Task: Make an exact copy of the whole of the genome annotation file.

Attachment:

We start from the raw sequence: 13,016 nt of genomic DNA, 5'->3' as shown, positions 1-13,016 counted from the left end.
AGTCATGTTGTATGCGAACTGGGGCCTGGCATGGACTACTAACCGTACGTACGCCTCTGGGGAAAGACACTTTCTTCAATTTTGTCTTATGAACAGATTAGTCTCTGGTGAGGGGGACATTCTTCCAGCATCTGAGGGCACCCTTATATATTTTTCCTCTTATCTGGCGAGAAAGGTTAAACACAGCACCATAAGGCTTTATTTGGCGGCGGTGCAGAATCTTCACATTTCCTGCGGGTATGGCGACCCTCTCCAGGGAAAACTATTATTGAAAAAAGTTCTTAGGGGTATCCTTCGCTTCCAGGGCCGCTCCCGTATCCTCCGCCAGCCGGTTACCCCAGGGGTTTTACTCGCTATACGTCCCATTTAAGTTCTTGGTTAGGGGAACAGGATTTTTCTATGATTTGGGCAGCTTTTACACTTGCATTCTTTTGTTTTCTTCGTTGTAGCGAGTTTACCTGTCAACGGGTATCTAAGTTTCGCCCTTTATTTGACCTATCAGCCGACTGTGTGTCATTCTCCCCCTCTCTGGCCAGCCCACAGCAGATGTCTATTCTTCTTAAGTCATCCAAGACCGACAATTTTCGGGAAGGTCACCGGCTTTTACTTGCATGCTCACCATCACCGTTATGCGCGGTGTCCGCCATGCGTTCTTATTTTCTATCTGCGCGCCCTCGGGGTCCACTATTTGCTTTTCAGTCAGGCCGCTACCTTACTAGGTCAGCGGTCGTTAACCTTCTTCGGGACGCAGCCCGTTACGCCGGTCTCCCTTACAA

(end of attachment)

We start from the raw sequence: 13,016 nt of genomic DNA, 5'->3' as shown, positions 1-13,016 counted from the left end.
AGTCATGTTGTATGCGAACTGGGGCCTGGCATGGACTACTAACCGTACGTACGCCTCTGGGGAAAGACACTTTCTTCAATTTTGTCTTATGAACAGATTAGTCTCTGGTGAGGGGGACATTCTTCCAGCATCTGAGGGCACCCTTATATATTTTTCCTCTTATCTGGCGAGAAAGGTTAAACACAGCACCATAAGGCTTTATTTGGCGGCGGTGCAGAATCTTCACATTTCCTGCGGGTATGGCGACCCTCTCCAGGGAAAACTATTATTGAAAAAAGTTCTTAGGGGTATCCTTCGCTTCCAGGGCCGCTCCCGTATCCTCCGCCAGCCGGTTACCCCAGGGGTTTTACTCGCTATACGTCCCATTTAAGTTCTTGGTTAGGGGAACAGGATTTTTCTATGATTTGGGCAGCTTTTACACTTGCATTCTTTTGTTTTCTTCGTTGTAGCGAGTTTACCTGTCAACGGGTATCTAAGTTTCGCCCTTTATTTGACCTATCAGCCGACTGTGTGTCATTCTCCCCCTCTCTGGCCAGCCCACAGCAGATGTCTATTCTTCTTAAGTCATCCAAGACCGACAATTTTCGGGAAGGTCACCGGCTTTTACTTGCATGCTCACCATCACCGTTATGCGCGGTGTCCGCCATGCGTTCTTATTTTCTATCTGCGCGCCCTCGGGGTCCACTATTTGCTTTTCAGTCAGGCCGCTACCTTACTAGGTCAGCGGTCGTTAACCTTCTTCGGGACGCAGCCCGTTACGCCGGTCTCCCTTACAA